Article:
The semi-anonymous ‘T.B.’ prefaces his text with a “brief description of Palestine” presenting the entire country as being in a state of “utter desolation” on account of the Jews having crucified “the son of God.” This goes a step beyond Timberlake, who confidently confined the desolation to Jerusalem and its environs. The later account also provides interesting information on the fate of England’s Jews after their expulsion by Edward I. Many, ‘T.B.’ asserted, fled to Scotland, “where they have propagated since in great Numbers.” As evidence of the prominent presence of Jews in Scotland’s population the author cited “the Aversion this nation has above all others to Hogs-Flesh.” This argument draws (silently) on James Howell’s assertion in his preface to The Wonderfull and Most Deplorable History of the Latter Times of the Jews, which was translated from medieval Jewish sources and first appeared in 1652, soon proving popular in England.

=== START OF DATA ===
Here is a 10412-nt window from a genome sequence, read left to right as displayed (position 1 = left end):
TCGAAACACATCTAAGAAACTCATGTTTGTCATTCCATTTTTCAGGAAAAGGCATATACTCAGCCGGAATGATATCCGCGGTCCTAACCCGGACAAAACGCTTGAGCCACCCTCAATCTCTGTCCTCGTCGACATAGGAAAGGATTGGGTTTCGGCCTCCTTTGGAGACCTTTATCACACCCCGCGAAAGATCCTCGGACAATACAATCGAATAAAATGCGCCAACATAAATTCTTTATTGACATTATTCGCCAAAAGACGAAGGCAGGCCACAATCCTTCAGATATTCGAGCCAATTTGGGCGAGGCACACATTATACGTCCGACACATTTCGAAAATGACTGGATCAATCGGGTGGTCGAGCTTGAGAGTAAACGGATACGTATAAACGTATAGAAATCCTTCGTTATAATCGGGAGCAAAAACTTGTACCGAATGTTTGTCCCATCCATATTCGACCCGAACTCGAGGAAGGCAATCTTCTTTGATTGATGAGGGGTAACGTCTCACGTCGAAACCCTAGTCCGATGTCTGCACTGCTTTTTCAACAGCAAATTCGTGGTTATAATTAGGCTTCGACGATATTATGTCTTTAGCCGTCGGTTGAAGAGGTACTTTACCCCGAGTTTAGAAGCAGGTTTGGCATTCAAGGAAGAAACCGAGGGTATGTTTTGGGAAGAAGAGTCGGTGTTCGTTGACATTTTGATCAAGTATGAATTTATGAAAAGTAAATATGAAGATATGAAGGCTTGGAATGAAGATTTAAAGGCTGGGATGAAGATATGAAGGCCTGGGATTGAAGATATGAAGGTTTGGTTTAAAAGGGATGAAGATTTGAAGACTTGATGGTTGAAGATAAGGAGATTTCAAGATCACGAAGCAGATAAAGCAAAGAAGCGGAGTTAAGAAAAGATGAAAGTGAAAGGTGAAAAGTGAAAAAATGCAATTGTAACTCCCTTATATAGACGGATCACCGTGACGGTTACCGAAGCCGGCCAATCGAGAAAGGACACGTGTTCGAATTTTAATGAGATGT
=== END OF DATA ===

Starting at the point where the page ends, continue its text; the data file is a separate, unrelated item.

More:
‘T.B.’ does not, however, repeat Howell’s description of the state of the Jewish people since their exile from Palestine: “a kind of curse [had] fallen upon their bodies,” as evidence to “the uncouth look and odd cast of eye whereby they are distinguished from other people.” That claim has well-known medieval roots, but unlike Howell, who wrote before the Jewish readmission to England, ‘T.B.’ would have seen Jews in person while travelling to and from Palestine, as well as inside the country. Although he judged the country to be utterly desolate as a consequence of divine punishment, he did not regard the Jews themselves as similarly cursed by God.
The above two items are in poor physical condition and are displayed closed, demonstrating their portable pocket size. Both are supplemented with enlargements of illustrations.
21. Thomas Shaw (1694-1751), Travels, or Observations Relating to Several Parts of Barbary and the Levant. First published in 1738; 2nd ed 1757. [Balliol St Cross Arch. F.X.13]